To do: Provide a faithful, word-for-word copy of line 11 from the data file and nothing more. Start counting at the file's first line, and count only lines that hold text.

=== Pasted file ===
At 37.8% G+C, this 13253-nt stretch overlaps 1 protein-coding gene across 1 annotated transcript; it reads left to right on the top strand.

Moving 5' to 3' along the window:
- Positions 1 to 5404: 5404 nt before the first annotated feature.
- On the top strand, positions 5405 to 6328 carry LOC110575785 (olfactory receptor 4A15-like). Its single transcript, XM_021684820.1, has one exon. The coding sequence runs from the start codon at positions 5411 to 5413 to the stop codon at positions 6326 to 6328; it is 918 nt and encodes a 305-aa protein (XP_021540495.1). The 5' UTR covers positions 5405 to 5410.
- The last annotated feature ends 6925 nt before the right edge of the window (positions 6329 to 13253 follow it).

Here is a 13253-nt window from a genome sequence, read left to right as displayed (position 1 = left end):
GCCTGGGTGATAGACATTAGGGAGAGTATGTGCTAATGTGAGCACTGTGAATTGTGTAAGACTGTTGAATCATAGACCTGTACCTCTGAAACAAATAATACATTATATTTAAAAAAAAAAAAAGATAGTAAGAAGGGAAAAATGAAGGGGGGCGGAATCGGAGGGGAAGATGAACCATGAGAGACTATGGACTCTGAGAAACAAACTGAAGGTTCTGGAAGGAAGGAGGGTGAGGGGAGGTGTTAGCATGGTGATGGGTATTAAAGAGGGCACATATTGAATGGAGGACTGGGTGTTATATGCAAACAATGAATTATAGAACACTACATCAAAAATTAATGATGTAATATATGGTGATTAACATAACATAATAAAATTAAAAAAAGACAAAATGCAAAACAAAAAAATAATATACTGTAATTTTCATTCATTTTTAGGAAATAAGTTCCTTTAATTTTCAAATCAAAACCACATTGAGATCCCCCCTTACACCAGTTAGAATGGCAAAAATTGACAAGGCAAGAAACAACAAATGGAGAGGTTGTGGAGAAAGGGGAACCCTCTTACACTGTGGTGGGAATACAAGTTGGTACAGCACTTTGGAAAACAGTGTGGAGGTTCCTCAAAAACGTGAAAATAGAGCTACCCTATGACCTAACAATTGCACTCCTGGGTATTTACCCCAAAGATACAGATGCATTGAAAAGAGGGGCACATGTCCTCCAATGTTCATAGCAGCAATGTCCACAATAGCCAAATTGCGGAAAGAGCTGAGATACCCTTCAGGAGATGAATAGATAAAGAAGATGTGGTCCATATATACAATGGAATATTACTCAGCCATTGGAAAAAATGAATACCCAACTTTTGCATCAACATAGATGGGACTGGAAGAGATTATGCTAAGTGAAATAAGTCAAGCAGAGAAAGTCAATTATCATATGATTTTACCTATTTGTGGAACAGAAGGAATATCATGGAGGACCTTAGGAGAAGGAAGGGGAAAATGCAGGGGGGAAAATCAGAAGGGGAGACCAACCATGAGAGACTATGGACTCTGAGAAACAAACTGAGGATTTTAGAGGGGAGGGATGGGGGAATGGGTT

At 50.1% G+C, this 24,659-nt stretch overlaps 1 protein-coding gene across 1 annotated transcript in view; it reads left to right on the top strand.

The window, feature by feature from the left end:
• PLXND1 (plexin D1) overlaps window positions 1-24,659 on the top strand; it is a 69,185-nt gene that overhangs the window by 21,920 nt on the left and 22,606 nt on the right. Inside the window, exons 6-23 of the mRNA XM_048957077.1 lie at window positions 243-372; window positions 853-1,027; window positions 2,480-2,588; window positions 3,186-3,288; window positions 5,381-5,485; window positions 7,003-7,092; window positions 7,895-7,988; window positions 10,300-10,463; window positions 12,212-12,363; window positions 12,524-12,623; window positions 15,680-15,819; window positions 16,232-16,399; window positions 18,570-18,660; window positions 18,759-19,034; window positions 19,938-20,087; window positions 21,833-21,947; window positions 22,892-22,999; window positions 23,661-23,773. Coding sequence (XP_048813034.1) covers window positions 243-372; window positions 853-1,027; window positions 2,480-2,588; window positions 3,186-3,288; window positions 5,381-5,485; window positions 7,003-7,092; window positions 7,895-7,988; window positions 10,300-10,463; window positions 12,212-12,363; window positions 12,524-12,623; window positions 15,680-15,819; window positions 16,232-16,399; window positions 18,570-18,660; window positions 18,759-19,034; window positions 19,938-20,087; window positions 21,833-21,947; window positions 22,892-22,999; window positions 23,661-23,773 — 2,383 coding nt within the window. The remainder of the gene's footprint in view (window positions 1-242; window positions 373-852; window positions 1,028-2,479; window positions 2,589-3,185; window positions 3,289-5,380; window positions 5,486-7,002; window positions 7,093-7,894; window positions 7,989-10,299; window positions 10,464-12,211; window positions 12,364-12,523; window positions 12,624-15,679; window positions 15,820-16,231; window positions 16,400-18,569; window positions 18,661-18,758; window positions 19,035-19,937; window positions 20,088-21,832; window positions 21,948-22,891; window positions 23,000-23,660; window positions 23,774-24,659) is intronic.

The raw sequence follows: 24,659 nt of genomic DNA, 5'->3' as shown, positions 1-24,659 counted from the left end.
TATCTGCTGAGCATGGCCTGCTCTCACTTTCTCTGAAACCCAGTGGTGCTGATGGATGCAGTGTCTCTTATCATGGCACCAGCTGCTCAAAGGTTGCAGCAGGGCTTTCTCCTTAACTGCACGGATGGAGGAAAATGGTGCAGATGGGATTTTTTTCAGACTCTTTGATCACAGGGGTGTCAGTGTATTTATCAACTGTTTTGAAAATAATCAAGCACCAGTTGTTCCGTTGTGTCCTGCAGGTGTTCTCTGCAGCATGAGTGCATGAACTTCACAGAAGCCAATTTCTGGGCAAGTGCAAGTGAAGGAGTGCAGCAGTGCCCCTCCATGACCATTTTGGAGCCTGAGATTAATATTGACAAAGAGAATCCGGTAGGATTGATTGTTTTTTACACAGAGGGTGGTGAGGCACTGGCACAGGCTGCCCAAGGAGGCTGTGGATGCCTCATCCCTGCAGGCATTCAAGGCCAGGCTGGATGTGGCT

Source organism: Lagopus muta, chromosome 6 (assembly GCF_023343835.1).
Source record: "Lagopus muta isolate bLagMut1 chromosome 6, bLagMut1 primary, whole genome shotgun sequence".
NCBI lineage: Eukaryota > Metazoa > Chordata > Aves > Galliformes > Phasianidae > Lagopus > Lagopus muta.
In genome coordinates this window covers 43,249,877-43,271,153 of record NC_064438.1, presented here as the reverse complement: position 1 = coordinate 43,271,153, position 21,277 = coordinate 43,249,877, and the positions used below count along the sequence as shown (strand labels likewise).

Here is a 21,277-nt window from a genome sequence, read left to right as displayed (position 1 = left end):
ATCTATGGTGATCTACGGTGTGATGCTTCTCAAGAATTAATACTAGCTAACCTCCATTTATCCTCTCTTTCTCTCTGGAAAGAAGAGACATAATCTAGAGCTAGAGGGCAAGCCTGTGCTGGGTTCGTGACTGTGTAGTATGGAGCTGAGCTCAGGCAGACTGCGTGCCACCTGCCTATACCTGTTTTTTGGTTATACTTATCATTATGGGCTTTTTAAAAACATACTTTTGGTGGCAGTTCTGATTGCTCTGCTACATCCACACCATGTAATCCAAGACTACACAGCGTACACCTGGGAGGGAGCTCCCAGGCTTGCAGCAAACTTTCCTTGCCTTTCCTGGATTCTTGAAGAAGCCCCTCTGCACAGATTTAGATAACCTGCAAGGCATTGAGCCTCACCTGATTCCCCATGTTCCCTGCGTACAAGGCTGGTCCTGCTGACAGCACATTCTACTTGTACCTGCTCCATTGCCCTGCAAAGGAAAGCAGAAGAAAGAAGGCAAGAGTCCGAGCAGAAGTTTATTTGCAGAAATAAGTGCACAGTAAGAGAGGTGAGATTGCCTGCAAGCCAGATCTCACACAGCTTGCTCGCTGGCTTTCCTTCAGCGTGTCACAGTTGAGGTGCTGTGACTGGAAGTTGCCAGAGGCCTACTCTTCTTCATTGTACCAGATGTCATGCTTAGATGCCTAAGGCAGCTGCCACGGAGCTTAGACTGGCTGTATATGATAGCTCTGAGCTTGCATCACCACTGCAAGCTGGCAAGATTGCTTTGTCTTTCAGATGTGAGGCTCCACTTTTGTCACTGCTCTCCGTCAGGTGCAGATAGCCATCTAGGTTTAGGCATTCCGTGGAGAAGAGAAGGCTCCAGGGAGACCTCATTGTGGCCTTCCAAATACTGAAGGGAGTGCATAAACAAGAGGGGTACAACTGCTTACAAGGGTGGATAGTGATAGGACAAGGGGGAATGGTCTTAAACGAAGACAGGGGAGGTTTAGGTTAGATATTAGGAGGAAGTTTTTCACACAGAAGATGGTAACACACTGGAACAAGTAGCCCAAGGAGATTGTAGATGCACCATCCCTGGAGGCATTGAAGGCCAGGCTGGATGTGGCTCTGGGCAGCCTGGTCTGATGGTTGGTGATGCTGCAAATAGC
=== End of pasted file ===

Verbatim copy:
The raw sequence follows: 24,659 nt of genomic DNA, 5'->3' as shown, positions 1-24,659 counted from the left end.